Arteris Articles

Semiconductor Engineering: Learning ISO 26262 - 2nd Edition

Kurt Shuler, Vice President of Marketing at Arteris IP authored this new article on the interpretation of ISO 26262 in today's Semiconductor Engineering blog:

Learning ISO 26262 -2nd Edition 

December 7th, 2020 - By Kurt Shuler

Interpreting the functional safety standard isn't as simple as just looking at the document.

Ambiguity is a feature, not a bug!

Why? Partly ambiguity. Because what I think is clear, you may not think is clear. And some of this ambiguity is intentional: This is a voluntary (thought widely followed) standard, aiming to preserve flexibility for innovation and differentiation. The committees don't want to be too prescriptive, which inevitably leads to some ambiguity.

Topics: SoC NoC functional safety ISO 26262 automotive semiconductor engineering Soft IP FMEA kurt shuler OEMs FMEDA noc interconnect IP market Part 11 tailoring safety element standards SEooC

Semiconductor Engineering: Using ICs To Shrink Auto's Carbon Footprint

Guillaume Boillet, Director of Product Management at Arteris IP is quoted in this new article in Semiconductor Engineering:

Using ICs To Shrink Auto's Carbon Footprint

December 3rd, 2020 - By Ann Steffora Mutschler

How chips will play an increasingly vital role in improving efficiency of cars and infrastructure.

Eliminating or reducing redundancy can help, as well. While cars are truly becoming supercomputers on wheels, at the same time there’s less redundancy. “There’s more compute power, but it’s compensated by systems that are more elegant,” said Guillaume Boillet, director of product management at Arteris IP. “There is rationalization of the traffic, and of course, as the technology improves, over time the chips consume less and less, so it’s a balancing act.”

Topics: SoC NoC automotive semiconductor engineering noc interconnect 5G IP market electric vehicles

Semiconductor Engineering: Is Hardware-Assisted Verification Avoidable?

Khaled Labib, Vice President of Engineering at Arteris IP is quoted in this new article in Semiconductor Engineering:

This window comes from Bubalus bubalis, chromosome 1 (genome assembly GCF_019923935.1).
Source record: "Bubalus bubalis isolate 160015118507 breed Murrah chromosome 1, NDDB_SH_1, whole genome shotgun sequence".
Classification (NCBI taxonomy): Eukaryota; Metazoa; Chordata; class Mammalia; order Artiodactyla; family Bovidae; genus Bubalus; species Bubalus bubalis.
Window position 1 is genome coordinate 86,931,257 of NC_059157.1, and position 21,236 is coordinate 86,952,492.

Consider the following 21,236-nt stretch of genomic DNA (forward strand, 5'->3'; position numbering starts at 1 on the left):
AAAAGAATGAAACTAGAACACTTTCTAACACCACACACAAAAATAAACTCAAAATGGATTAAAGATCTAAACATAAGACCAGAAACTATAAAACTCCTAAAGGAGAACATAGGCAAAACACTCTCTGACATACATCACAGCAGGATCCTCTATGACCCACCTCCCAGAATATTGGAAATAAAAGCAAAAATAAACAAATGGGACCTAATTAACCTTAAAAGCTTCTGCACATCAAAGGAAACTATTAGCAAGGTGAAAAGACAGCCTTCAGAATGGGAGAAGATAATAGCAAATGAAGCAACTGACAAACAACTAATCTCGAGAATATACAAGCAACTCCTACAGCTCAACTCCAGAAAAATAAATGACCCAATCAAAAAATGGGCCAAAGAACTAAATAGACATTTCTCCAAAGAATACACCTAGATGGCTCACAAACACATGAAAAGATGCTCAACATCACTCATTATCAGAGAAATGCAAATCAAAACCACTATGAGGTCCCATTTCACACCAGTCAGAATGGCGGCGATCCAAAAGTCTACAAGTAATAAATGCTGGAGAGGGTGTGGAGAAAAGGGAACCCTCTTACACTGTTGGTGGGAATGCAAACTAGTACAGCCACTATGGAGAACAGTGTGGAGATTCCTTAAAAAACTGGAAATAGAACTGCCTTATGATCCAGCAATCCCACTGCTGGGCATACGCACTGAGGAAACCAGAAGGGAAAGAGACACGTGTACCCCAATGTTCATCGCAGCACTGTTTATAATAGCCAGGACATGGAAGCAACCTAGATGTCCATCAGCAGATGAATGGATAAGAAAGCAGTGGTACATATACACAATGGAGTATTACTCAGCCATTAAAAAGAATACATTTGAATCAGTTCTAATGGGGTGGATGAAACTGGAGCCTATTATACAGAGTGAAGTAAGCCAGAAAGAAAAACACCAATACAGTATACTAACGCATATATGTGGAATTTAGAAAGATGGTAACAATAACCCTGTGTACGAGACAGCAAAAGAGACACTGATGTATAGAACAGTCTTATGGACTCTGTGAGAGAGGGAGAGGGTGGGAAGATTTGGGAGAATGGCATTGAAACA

Is Hardware-Assisted Verification Avoidable?

October 28th, 2020 - By Brian Bailey

Simulation is no longer up to the task of system-level verification, but making the switch to hardware-assisted verification can lead to some surprises if you do not fully plan ahead.

Bringing hardware-assisted verification in for the first time is not easy. “For a small company, emulation systems are expensive,” says Arteris’ Labib. “The ones with more advanced features run you about a million dollars for an average starting configuration. If you want to start lower than that, you’re going to have to either give up on features or go with a smaller commercial configuration. But this has become critical to our business, and even as a small company we had to find the necessary budget to buy emulation.”

Topics: SoC NoC semiconductor engineering interconnects emulation noc interconnect IP market cloud khaled labib testbench configurable IP solution regression

Semiconductor Engineering: A Renaissance For Semiconductors

Kurt Shuler, Vice President of Marketing at Arteris IP is quoted in this new article in Semiconductor Engineering:

A Renaissance For Semiconductors

October 28th, 2020 - By Brian Bailey

New horizontal technologies and vertical markets are fueling the opportunities for massive innovation throughout an expanding ecosystem.

Even within artificial intelligence there are multiple facets to the problem. “From an SoC architecture standpoint, think of a 2 x 2 matrix where you have data center versus edge on one side,” says Kurt Shuler, vice president of marketing at Arteris IP. “People may argue about where the dividing line is, but you could think of it as stuff that runs off a battery versus stuff that has to be plugged in. The other side is artificial intelligence, and there are two aspects to that. One is training the neural network, and the other is using that neural network in the real world — inference. So you have this 2 x 2 matrix of data center versus edge, and training versus inference.

Topics: SoC NoC software automotive semiconductor engineering soc architecture interconnects kurt shuler noc interconnect chiplets 5G IP market chips